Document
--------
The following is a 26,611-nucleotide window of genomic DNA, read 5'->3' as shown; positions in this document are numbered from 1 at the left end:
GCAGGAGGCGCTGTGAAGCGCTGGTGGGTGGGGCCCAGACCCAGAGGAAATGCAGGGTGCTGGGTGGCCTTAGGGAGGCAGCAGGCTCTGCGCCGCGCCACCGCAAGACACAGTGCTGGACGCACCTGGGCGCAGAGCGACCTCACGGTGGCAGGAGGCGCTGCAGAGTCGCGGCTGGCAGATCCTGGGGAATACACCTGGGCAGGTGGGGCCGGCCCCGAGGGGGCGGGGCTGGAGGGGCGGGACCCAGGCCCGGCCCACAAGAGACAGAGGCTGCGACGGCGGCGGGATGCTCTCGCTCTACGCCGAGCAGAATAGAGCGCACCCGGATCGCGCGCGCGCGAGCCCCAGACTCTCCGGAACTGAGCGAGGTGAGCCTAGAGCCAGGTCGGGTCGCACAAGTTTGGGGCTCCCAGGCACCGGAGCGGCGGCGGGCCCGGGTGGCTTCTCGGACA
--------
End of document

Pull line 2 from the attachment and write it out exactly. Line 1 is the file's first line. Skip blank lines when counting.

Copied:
GCAGGAGGCGCTGTGAAGCGCTGGTGGGTGGGGCCCAGACCCAGAGGAAATGCAGGGTGCTGGGTGGCCTTAGGGAGGCAGCAGGCTCTGCGCCGCGCCACCGCAAGACACAGTGCTGGACGCACCTGGGCGCAGAGCGACCTCACGGTGGCAGGAGGCGCTGCAGAGTCGCGGCTGGCAGATCCTGGGGAATACACCTGGGCAGGTGGGGCCGGCCCCGAGGGGGCGGGGCTGGAGGGGCGGGACCCAGGCCCGGCCCACAAGAGACAGAGGCTGCGACGGCGGCGGGATGCTCTCGCTCTACGCCGAGCAGAATAGAGCGCACCCGGATCGCGCGCGCGCGAGCCCCAGACTCTCCGGAACTGAGCGAGGTGAGCCTAGAGCCAGGTCGGGTCGCACAAGTTTGGGGCTCCCAGGCACCGGAGCGGCGGCGGGCCCGGGTGGCTTCTCGGACA